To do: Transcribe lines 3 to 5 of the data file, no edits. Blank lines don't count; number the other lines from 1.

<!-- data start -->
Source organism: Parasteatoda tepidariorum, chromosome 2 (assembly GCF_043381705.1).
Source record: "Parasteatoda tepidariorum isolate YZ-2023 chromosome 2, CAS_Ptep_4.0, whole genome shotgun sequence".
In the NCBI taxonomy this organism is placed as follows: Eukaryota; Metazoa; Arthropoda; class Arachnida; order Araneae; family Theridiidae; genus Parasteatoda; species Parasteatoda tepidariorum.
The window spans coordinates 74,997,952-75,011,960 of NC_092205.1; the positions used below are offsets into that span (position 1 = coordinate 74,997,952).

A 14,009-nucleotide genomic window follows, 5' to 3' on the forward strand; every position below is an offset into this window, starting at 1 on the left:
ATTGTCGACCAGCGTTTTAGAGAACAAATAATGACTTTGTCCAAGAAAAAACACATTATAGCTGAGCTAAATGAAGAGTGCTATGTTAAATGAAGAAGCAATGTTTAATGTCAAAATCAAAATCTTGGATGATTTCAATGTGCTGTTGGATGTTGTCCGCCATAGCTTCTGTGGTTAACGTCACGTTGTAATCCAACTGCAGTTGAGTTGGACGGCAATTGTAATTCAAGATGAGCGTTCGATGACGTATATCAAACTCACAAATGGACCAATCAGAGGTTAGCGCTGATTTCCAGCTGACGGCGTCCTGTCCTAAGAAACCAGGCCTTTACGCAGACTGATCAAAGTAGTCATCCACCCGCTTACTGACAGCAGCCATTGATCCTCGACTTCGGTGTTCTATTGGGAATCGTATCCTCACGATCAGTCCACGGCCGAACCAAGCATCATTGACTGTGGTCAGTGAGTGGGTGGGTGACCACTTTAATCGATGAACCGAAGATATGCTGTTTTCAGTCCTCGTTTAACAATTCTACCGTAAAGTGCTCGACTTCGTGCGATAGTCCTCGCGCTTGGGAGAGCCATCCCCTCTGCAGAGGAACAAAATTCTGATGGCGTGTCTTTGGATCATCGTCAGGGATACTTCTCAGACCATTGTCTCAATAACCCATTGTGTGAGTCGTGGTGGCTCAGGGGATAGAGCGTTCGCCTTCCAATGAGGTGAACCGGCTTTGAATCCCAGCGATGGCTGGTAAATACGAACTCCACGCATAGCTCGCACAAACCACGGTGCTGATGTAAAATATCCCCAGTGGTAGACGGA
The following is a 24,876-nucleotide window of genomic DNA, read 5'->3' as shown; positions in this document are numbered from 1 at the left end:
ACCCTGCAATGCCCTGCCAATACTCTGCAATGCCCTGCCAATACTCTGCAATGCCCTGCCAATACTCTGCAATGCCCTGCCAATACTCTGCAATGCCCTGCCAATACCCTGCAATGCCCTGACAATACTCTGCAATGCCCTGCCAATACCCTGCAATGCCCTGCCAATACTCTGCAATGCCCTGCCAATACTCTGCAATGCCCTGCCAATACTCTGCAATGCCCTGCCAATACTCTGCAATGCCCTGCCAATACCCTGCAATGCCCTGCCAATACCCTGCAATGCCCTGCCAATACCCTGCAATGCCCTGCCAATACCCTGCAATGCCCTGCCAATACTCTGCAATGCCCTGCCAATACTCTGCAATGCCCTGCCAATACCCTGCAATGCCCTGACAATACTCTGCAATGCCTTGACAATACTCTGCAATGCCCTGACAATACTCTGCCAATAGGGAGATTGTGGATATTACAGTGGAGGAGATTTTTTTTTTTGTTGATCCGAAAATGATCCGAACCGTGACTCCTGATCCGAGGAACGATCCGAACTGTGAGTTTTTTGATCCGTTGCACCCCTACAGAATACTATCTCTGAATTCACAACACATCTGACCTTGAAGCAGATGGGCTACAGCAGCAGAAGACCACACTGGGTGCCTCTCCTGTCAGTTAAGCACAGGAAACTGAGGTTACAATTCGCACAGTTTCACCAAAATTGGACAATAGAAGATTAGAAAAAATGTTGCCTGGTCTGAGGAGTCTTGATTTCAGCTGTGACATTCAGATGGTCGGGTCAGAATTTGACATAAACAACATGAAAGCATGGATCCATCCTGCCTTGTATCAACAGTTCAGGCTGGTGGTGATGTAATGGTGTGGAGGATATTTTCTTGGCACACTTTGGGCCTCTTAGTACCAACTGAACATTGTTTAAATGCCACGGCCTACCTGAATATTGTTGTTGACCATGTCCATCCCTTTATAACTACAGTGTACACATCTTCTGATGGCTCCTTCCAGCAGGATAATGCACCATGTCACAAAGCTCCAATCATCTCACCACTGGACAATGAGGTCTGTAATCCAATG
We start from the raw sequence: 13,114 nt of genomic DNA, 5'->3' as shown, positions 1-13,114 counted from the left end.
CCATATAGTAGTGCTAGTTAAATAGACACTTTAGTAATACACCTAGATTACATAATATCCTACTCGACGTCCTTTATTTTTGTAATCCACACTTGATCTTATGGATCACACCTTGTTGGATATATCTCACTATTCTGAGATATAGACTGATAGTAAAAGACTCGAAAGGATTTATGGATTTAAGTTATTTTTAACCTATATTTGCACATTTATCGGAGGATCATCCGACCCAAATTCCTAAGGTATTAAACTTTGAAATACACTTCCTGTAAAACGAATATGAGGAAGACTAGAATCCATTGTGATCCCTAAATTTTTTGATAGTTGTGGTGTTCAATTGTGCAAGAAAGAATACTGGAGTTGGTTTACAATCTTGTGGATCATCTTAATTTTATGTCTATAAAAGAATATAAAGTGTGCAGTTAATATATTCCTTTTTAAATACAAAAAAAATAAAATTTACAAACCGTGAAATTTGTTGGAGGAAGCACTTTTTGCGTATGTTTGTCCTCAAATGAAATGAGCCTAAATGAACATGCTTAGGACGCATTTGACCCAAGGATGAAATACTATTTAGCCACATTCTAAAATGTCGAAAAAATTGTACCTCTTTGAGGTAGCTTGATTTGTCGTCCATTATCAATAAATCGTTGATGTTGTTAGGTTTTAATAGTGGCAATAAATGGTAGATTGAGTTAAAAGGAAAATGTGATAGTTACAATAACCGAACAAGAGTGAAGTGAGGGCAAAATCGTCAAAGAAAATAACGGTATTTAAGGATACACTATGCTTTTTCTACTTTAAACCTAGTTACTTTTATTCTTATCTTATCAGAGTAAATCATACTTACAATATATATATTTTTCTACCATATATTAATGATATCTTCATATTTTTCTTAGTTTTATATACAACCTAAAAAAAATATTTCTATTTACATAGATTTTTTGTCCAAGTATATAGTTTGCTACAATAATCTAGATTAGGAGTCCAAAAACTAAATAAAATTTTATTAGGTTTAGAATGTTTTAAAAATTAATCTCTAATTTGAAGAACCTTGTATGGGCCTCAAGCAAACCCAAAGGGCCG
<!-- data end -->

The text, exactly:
In the NCBI taxonomy this organism is placed as follows: Eukaryota; Metazoa; Arthropoda; class Arachnida; order Araneae; family Theridiidae; genus Parasteatoda; species Parasteatoda tepidariorum.
The window spans coordinates 74,997,952-75,011,960 of NC_092205.1; the positions used below are offsets into that span (position 1 = coordinate 74,997,952).

A 14,009-nucleotide genomic window follows, 5' to 3' on the forward strand; every position below is an offset into this window, starting at 1 on the left: